The substitution of some cobalt by nickel into the deposits clearly leads to a drastic decrease of the coercivity of the films as the Ni percentage into the deposits increases. Possible changes in the crystalline structure of the alloys due to the presence of some nickel were analyzed by means X-ray diffraction. The X-ray diffractograms show (Fig. 10a) that PtCo deposits obtained from the selected bath present a main hcp CoPt phase, with the diffraction peaks drastically shifted to lower 2 values respect to those of pure hcp Co because platinum was incorporated into the crystalline phase of cobalt as it was detected from

a

b

Table 1 Growth rate and efficiency of the deposition processes, at the same deposition potential (−1100 mV). Deposits

[Co]:[Ni] ratio

Main phase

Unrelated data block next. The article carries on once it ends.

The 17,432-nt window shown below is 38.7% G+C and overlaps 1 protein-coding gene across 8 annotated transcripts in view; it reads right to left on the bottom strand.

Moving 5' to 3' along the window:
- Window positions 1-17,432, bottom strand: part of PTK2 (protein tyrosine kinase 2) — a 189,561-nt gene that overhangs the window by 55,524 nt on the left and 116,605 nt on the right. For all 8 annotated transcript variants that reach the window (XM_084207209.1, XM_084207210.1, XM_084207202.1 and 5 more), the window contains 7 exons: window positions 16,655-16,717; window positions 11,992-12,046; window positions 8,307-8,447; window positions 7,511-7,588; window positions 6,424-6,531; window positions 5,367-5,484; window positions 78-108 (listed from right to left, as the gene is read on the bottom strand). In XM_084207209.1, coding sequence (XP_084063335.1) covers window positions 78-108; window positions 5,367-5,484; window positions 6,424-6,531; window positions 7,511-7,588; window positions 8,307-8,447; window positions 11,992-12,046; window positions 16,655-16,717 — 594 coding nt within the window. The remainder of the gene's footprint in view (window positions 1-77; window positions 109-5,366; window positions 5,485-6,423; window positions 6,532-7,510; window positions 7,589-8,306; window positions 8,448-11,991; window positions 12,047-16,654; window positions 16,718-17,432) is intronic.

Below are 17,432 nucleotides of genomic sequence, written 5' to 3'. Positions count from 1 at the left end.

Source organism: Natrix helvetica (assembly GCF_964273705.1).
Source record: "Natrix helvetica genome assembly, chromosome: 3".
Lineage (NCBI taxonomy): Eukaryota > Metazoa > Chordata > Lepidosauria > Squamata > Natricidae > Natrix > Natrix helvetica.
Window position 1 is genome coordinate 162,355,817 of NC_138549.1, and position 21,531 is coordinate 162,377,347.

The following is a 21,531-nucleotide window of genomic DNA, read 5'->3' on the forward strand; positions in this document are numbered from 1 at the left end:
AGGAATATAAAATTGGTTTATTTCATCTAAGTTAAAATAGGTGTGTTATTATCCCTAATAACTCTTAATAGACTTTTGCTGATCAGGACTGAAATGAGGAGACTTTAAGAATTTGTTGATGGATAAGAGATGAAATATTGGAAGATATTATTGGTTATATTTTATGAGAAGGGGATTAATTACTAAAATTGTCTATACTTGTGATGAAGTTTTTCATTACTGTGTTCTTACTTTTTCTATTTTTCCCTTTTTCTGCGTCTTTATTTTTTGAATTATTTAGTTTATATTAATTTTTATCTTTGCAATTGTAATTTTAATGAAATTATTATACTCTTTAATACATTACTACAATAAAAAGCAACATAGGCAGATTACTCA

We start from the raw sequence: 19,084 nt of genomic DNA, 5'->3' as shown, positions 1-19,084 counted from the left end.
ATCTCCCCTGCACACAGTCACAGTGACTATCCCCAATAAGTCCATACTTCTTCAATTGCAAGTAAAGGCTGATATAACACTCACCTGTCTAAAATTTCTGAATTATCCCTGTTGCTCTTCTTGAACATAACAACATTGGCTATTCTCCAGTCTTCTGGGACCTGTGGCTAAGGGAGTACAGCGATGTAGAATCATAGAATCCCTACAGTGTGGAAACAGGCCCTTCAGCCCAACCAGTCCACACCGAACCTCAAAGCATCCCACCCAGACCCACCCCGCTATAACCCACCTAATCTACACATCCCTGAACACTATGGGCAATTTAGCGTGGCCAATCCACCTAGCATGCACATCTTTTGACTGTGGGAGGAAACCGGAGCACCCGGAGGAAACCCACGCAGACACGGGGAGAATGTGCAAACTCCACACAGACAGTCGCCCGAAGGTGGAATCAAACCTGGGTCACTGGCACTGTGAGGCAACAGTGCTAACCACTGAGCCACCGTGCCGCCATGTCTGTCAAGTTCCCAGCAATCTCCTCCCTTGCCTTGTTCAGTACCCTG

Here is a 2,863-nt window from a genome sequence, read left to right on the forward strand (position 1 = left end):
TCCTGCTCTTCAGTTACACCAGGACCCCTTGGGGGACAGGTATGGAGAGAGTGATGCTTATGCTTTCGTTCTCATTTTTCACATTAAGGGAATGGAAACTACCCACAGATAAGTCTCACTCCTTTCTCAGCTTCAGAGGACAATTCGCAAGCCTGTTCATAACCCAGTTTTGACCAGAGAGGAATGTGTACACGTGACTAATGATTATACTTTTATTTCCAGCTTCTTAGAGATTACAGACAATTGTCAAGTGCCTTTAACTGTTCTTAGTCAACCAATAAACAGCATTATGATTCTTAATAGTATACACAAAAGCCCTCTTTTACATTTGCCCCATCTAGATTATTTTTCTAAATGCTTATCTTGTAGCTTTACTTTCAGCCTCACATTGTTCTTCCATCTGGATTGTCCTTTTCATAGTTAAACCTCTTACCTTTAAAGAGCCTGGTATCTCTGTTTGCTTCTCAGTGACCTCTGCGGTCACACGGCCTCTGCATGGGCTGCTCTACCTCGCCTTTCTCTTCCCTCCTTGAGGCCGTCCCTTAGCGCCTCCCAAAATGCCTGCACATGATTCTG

wt.% Coa

wt.% Ni

εb (%)

GRc

CoPt CoPtNi CoPtNi CoPtNi

100:0 90:10 80:20 50:50

hcp Co hcp Co fcc Pt fcc Pt

38 31 18 12

0 4 6 12

28 24 15 18

11 11 10 9

a b c

wt.% Pt = 100 − wt.% Co − wt.% Ni. Efficiency. Growth rate/␮m h−1 cm−2 .

Fig. 10. X-ray diffraction patterns of (a) PtCo (28 wt.% Co) and (b) PtCoNi (14 wt.% Co, 14 wt.% Ni) deposits with a deposition charge of 2 C cm−2 .

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a

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b

Fig. 11. Polarization curves recorded at 1 mV s−1 in O2 saturated 0.5 M KOH, at 1500 rpm, for Co- and Co/Ni-containing alloys deposited on Si/Ti/Au pieces (a) and glassy carbon electrodes (b). Current density is given in terms of electrochemically active surface area.